The number of office employees working remotely jumped dramatically due to the pandemic, which profoundly impacted Downtown business districts worldwide. Since the end of the emergency phase of the pandemic, the shift back to offices has been slow and incomplete. It is becoming clear that the remote or hybrid model is now here to stay for many office jobs.
Since we also have a housing affordability crisis broadly in cities across the United States, the practical solution would seem to be to repurpose much of the now-unused office space for residential or civic purposes. And in fact, cities across the country, including Pittsburgh, Seattle, Washington, D.C., and Boston have recently introduced plans to incentivize office to residential conversions. In practice however, modern Class A office buildings are often actually difficult to convert to residential uses for both practical and economic reasons.
The challenges of converting office to residential are detailed in this wonderful article from the New York Times’ Upshot project. In short, modern glass and steel office buildings, starting from after the second world war, tend to be built with large, deep floor plates, and without individual opening windows that residential uses require. The deep floor plates are perfect for cubicle farms, but they do not let natural light and air permeate into what would be interior residential units. Because of these difficulties, the conversion of those modern Class A commercial office buildings to meet residential requirements is often unprofitable and impractical, if not impossible. Older office towers were built differently; with a design scheme centered on individual rooms and windows which makes residential conversion more practical.
Though the challenges to converting modern office buildings affect Detroit as well, the city’s growth (and decline) patterns separate it from the nation’s higher growth cities.
Downtown Detroit enjoyed its biggest building boom in the 1920’s. Detroit’s population peaked in the 1950’s when it had close to 2-million residents, and demand has declined since. However, this has become an opportunity with many of the older 1920’s skyscrapers not being replaced with modern glass and steel structures. Because of this abundance of older-designed office buildings, Downtown Detroit is ahead of the game in terms of capacity to create residential out of office space and other adaptive reuse projects. Many of those older office towers have been converted or are currently being converted. And there are still a number of those architecturally significant 1920’s era office towers that may be practical to convert if the demand for office space Downtown were to fall farther (The Penobscot, Buhl, Ford, Dime, First National, Guardian, to name a few that fit the criteria).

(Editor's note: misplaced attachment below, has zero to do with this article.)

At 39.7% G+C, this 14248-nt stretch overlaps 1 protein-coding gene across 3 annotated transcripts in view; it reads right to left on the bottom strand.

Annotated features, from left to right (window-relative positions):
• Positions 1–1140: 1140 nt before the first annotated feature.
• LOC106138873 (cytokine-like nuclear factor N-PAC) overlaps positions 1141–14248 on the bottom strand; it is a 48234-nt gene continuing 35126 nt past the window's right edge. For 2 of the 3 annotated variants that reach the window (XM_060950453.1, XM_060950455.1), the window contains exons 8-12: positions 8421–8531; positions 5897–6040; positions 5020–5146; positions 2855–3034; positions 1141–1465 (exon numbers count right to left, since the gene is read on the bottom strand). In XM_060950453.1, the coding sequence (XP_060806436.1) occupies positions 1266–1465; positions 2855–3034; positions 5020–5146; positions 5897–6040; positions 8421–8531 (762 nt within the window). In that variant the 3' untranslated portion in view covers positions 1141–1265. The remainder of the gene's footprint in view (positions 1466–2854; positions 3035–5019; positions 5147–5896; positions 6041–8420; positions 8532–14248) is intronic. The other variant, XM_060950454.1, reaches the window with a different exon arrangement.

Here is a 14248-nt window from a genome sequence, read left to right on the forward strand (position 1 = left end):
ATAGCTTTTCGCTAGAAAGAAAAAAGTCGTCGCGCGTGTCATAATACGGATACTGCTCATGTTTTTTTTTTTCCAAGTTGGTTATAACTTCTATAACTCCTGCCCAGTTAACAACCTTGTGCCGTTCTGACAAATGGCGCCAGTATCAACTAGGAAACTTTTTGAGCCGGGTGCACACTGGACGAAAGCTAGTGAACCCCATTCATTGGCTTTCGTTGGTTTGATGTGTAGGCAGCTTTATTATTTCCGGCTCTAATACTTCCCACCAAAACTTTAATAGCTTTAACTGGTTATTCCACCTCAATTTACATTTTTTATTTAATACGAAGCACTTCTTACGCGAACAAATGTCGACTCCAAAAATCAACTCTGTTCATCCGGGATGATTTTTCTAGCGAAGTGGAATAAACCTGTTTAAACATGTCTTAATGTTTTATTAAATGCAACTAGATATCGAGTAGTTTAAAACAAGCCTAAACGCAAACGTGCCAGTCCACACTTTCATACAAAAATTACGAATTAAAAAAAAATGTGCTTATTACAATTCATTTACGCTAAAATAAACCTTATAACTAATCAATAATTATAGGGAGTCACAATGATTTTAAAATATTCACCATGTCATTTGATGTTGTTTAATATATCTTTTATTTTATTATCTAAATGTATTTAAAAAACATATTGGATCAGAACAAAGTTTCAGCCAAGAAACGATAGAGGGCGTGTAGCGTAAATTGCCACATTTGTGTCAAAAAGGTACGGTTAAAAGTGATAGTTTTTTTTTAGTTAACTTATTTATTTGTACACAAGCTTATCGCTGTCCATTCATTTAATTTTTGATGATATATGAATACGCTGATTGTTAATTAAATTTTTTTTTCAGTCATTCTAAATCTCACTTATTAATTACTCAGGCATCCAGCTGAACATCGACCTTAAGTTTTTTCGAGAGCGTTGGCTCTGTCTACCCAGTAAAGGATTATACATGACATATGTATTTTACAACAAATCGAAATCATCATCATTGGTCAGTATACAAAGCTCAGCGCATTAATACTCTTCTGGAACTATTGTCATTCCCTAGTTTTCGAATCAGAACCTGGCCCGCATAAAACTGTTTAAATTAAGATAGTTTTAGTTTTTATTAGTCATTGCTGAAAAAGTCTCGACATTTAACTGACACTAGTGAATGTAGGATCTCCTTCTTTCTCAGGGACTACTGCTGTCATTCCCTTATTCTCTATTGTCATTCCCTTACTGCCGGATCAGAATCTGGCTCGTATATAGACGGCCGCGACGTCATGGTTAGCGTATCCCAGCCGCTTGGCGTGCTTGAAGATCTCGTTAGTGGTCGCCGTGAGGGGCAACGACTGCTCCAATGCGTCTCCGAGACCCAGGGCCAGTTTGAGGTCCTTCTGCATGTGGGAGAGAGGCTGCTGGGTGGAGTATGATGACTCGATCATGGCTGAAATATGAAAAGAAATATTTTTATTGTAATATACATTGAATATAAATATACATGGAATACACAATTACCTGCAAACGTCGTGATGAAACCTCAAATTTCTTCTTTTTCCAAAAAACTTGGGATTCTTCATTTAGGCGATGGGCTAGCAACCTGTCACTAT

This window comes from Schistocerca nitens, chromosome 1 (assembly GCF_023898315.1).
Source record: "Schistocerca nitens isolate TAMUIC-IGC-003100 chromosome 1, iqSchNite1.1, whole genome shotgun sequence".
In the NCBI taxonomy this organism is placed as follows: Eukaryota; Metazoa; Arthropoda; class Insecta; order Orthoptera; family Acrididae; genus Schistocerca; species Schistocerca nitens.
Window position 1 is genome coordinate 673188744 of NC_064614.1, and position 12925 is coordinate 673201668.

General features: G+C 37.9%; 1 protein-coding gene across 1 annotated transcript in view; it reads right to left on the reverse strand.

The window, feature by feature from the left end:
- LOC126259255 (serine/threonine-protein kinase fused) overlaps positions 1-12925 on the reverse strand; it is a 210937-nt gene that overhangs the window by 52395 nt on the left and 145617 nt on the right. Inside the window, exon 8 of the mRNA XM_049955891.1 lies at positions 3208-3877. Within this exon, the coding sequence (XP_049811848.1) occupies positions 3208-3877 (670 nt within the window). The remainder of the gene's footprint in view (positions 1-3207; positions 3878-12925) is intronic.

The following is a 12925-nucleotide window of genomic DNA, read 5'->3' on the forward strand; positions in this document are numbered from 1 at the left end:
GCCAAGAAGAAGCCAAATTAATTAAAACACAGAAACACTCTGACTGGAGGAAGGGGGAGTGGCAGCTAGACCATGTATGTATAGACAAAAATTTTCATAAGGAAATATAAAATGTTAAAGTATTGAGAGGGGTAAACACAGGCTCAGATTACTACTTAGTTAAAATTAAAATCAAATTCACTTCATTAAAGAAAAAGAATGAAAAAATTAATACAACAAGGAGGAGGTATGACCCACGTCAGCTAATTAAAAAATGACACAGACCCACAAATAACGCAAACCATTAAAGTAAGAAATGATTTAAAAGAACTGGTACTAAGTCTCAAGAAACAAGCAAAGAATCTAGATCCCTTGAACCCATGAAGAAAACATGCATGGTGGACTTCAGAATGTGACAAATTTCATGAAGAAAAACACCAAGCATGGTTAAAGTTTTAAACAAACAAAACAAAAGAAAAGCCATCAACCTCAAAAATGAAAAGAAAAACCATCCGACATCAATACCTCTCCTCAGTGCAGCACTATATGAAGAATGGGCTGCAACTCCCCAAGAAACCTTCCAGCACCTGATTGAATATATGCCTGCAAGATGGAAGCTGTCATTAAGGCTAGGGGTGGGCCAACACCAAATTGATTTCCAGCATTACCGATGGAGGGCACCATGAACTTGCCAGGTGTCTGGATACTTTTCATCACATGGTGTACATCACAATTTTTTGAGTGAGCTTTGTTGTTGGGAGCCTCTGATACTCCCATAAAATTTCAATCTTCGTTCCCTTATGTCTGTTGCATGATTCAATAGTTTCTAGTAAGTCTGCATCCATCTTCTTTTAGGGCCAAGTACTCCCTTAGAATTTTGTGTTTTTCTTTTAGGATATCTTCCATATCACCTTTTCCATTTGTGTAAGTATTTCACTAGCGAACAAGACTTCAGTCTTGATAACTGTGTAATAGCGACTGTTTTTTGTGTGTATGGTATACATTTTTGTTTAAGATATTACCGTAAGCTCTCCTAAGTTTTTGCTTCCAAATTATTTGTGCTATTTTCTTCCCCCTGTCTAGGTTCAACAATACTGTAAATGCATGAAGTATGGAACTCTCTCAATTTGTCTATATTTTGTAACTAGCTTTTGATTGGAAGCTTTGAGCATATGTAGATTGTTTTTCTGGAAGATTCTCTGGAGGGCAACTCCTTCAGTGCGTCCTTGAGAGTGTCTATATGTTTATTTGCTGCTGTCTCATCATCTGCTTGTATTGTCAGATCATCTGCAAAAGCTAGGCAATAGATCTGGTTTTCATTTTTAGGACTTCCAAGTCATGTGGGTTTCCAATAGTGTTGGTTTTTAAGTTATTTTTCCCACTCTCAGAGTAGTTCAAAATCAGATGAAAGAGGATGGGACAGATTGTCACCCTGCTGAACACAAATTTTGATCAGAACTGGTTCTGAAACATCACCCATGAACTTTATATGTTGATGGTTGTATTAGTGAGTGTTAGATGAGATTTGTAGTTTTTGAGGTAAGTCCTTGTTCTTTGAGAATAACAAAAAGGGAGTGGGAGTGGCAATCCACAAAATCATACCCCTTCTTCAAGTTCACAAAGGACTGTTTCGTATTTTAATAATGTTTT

In fact, Crain’s Detroit Business recently reported that Bedrock Detroit had begun actively seeking proposals for a conversion of the Buhl Building. Could Downtown Detroit’s high proportion of pre-war skyscrapers, which put Detroit at a disadvantage for attracting modern office-based companies, be an advantage in converting the Business District to a more vibrant 24/7 economy?
The DDP tracks development projects Downtown and produces an annual Downtown Detroit Community and Development Update. Below is a list of adaptive reuse projects, pulled from this information, that were originally office space. These were either completed in the last decade or are currently in development.
Recent Office Conversion/Adaptive Reuse
|Building Name||Address||Primary Type||Year Complete||Project Status|
|The Foundation Hotel at the Detroit Fire Department Headquarters||250 W Larned||Hospitality||2017||Complete|
|The Albert*||1214 Griswold||Residential||2014||Complete|
|Vinton Building||600 Woodward||Residential||2018||Complete|
|David Stott Building||1150 Griswold||Residential||2019||Complete|
|Aloft Hotel at the David Whitney||1 Park Avenue||Hospitality||2014||Complete|
|Church of Scientology||1 Griswold||Institutional||2018||Complete|
|The Elliott Building||1403 Woodward||Residential||2017||Complete|
|Louis Kamper and Stevens Buildings||1410 Washington Blvd||Residential||2019||Complete|
|Broderick Tower||10 Witherell||Residential||2012||Complete|
|Shinola Hotel||1400 Woodward||Hospitality||2018||Complete|
|Philip Houze||415 Clifford St||Residential||2018||Complete|
|Malcomson Building||1215 Griswold||Residential||2016||Complete|
|139 Cadillac Square||139 Cadillac Square||Residential||2019||Complete|
|The Farwell Building||1249 Griswold Street||Residential||2019||Complete|
|Security Trust Lofts||735 Griswold||Residential||2013||Complete|
|The Siren Hotel at the Wurlitzer Building||1509 Broadway||Hospitality||2018||Complete|
|Capitol Park Lofts||1145 Griswold||Residential||2017||Complete|
|Clark Lofts||35 W Grand River||Residential||2017||Complete|
|The Press 321||321 W. Lafayette||Residential||2020||Complete|
|Gabriel Houze||305 Michigan Ave||Residential||2020||Complete|
|Detroit Savings Bank Apartments||1212 Griswold||Residential||2015||Complete|
|Harvard Square Center||1346 Broadway||Residential||2021||Pipeline|
|United Artists Theater Building (150 Bagley)||150 Bagley||Residential||2023||Under Construction|
|Book Building and Tower Hotel||1241-65 Washington Blvd||Hospitality||2022||Under Construction|
|Book Building and Tower Residential||1241-65 Washington Blvd||Residential||2022||Under Construction|